Hyper-Careful: Illicitly grown cannabis is definitely making its way into the legal supply chain

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GROWING INDUSTRY Companies seeking to invest in the California weed industry find farming far more attractive than operating dispensaries—hence the explosion of pot farms.

California is awash in legal weed, thanks to a massive oversupply. This might sound like a good thing for consumers, who are paying somewhat less at the dispensary. But ultimately, it isn’t, because the way the market has shaped up, substandard pot is favored, and the good stuff remains relatively expensive. The policies that govern California’s pot market—at the state and local levels—encourage large companies to invest in massive grow operations, and threaten to discourage smaller farmers and those interested in cultivating high-quality weed from entering, or staying in, the business.

The state has issued about 7,300 farming licenses. But only about 1,100 licenses have been issued for legal dispensaries and delivery companies. That’s mainly because so many local and county governments refuse to allow cannabis operations to set up shop. More are getting on board, but at a slow pace, and legal pot businesses are still effectively banned in most of the state. Even when dispensaries are allowed, running them is a major challenge, thanks largely to high taxes and stringent—sometimes overly so—regulations, which keeps illicit weed considerably cheaper than the legal stuff, even as wholesale prices dive.

For companies that want to invest in the California weed business, farming looks a lot more attractive than operating dispensaries does. Hence the explosion of pot farms. Hard numbers are hard to come by in this still-nascent business, but California might be producing more than twice as much legal weed as can be sold, according to the Humboldt County Growers Alliance and other sources. Other sources say it’s far more than that.

Last week, I talked to an executive at a mid-sized cannabis distributor who asked not to be named because these issues are so contentious, and he by definition has business partners on both sides of the equation. He confirmed recent reports in publications like Leafly, Forbes and MJBizNews that there is a massive oversupply in the legal market. “I think we’re growing more than three times the amount that will actually be sold in dispensaries,” he said. He added that some of the weed, maybe a lot of it, isn’t actually legal at all. “Illicitly grown cannabis is definitely making it into the legal supply chain,” he said. He said his company is “hyper-careful” about keeping illicit weed out of its facilities, but that’s not always easy. Some farmers, he said, “straddle the markets,” and grow more pot than their licenses allow, sending some of it into the illicit market and some of it to legal distributors. Regulation of this problem, he said, is “lax, to say the least.”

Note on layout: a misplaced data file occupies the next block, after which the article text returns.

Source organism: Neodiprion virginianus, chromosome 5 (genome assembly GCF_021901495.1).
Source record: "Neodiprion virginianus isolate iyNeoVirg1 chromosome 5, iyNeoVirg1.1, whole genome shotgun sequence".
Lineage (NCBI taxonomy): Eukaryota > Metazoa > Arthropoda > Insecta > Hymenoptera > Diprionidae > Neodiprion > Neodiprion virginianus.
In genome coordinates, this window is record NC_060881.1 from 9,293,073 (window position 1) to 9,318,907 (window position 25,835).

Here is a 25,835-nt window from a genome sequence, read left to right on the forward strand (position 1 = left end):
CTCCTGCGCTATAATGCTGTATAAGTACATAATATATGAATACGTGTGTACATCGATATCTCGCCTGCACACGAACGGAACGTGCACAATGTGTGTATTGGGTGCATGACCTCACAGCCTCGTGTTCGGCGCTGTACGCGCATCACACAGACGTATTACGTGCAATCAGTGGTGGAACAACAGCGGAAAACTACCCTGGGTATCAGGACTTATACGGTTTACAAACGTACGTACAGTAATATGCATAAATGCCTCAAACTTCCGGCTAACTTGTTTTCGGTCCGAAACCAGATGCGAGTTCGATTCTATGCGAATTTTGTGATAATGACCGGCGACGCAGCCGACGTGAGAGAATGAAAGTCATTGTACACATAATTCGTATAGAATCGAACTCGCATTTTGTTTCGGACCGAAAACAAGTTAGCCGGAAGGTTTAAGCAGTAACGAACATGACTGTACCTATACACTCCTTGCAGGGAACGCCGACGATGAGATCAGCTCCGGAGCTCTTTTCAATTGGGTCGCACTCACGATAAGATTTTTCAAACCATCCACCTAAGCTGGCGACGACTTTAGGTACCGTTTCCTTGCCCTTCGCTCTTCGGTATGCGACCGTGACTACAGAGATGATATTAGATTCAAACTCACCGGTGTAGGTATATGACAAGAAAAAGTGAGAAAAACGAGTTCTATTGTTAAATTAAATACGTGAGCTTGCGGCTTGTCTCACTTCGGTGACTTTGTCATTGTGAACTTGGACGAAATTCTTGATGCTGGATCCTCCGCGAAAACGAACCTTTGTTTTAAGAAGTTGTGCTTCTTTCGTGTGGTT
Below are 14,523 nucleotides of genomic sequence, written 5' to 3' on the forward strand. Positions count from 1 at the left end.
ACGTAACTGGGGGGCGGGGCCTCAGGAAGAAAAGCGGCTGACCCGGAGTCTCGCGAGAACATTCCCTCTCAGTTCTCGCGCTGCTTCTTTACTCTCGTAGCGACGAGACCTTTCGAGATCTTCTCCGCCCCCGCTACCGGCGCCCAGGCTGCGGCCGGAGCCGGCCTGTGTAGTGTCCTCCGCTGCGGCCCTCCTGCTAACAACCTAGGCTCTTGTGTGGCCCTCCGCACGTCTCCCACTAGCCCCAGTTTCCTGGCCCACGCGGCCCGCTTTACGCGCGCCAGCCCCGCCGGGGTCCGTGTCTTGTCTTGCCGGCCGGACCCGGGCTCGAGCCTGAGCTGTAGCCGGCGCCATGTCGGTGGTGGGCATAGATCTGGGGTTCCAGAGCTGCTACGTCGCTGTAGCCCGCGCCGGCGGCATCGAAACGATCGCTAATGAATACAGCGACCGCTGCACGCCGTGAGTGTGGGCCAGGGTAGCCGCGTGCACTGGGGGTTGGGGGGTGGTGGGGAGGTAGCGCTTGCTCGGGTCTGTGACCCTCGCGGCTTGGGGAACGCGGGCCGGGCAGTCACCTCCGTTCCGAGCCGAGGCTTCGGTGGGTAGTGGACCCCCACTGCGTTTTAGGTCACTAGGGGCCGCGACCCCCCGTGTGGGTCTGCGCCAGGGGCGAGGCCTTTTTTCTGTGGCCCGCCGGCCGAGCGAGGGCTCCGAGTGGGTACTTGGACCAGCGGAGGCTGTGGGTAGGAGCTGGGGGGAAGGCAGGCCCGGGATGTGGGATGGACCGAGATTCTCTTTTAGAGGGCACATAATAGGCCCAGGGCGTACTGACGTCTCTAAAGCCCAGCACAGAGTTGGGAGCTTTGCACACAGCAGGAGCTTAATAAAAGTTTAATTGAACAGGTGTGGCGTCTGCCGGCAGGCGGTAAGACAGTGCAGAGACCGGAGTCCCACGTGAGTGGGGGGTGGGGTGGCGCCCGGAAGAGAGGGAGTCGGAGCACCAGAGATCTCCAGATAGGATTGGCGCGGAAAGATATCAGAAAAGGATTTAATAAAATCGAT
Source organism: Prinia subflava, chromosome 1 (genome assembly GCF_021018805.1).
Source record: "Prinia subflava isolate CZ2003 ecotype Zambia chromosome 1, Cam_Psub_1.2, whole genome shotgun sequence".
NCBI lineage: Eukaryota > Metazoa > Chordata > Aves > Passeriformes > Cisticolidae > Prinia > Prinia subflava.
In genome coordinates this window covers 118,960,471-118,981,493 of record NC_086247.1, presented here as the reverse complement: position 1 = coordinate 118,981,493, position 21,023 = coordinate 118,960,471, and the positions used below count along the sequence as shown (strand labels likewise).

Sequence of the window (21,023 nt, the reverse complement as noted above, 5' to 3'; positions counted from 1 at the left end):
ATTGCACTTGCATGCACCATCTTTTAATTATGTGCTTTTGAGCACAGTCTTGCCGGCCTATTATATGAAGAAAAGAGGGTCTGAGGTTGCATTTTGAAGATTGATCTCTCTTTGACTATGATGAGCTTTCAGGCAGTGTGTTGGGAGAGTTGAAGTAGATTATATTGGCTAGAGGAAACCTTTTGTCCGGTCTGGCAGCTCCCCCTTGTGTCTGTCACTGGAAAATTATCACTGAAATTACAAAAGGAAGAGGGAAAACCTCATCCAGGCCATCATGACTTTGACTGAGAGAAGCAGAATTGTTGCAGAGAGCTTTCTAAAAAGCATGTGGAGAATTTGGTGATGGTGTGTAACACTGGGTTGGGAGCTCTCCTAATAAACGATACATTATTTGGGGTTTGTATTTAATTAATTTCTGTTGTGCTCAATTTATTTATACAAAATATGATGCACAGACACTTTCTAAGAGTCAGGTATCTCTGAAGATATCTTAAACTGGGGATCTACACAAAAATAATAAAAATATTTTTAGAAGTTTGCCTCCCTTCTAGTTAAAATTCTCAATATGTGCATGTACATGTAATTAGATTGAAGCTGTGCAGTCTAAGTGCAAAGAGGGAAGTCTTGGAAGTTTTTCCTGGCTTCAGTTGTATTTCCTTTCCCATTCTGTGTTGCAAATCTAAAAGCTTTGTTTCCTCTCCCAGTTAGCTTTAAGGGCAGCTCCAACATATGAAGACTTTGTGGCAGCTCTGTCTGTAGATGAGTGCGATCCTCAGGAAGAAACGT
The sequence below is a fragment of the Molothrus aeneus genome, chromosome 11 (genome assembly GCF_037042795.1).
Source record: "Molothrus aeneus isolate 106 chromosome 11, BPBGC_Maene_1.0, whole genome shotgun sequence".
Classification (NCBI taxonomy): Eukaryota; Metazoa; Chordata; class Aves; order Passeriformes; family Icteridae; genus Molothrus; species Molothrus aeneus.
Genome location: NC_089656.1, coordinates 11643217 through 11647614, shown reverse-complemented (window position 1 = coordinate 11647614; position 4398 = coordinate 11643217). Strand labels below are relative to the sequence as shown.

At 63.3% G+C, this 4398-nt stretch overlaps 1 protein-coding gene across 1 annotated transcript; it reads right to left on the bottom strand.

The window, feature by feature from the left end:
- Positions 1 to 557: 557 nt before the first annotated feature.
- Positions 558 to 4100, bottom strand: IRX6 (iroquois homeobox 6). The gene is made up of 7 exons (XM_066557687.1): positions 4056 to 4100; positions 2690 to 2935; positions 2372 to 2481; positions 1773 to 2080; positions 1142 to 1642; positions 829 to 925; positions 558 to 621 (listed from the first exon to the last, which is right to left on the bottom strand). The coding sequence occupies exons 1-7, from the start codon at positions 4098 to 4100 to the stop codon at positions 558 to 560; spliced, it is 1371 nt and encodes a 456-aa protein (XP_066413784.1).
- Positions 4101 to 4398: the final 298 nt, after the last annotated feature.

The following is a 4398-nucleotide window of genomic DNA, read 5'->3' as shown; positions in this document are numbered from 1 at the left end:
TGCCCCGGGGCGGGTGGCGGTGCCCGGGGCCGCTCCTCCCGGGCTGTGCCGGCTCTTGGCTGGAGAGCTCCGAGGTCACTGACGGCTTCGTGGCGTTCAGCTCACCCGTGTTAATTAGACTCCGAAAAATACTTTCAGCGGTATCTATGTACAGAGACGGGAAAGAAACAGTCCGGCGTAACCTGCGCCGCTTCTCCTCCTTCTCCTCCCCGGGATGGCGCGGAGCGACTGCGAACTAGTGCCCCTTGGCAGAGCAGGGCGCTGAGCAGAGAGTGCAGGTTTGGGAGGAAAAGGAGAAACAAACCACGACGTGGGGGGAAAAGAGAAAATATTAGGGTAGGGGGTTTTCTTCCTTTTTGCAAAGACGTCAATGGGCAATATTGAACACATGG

According to MJBizNews, a trade publication, so-called “light-dep” pot—which is grown using a light-deprivation technique that speeds the growth process and allows for more harvests per year—is selling, at the wholesale level, for about half of what it did a year ago in California, and is now down to between $600 and $800 a pound. Full-sun, outdoor-grown weed has seen even steeper declines in wholesale prices, which have plummeted to about $200 a pound in some cases. A year ago, sun-grown weed was selling for $800 and up.

And there seems to be no end in sight. The fear is that many smaller cultivators, who tend to grow better weed, will exit the business. “It’s gonna be a bloodbath,” one distribution executive—also anonymous, but not the same one I talked to—told pot journalist Chris Roberts a week ago.

If so, that will mean more of California’s pot supply will be grown by larger cultivators who enjoy the benefits of economies of scale, and can ride out the market until it eventually reaches equilibrium. That might take years, and at that point, giant companies will dominate the market, and, as a result, substandard pot will dominate dispensaries.

California’s government could address the situation by, for example, limiting how many licenses are issued, or the size of farming operations, as well as addressing the problem of local governments refusing to issue dispensary licenses. But with the ongoing pandemic, wildfires flaring up across the state and a silly and distracting gubernatorial recall election under way, that hasn’t been a priority for either Gov. Newsom or the legislature.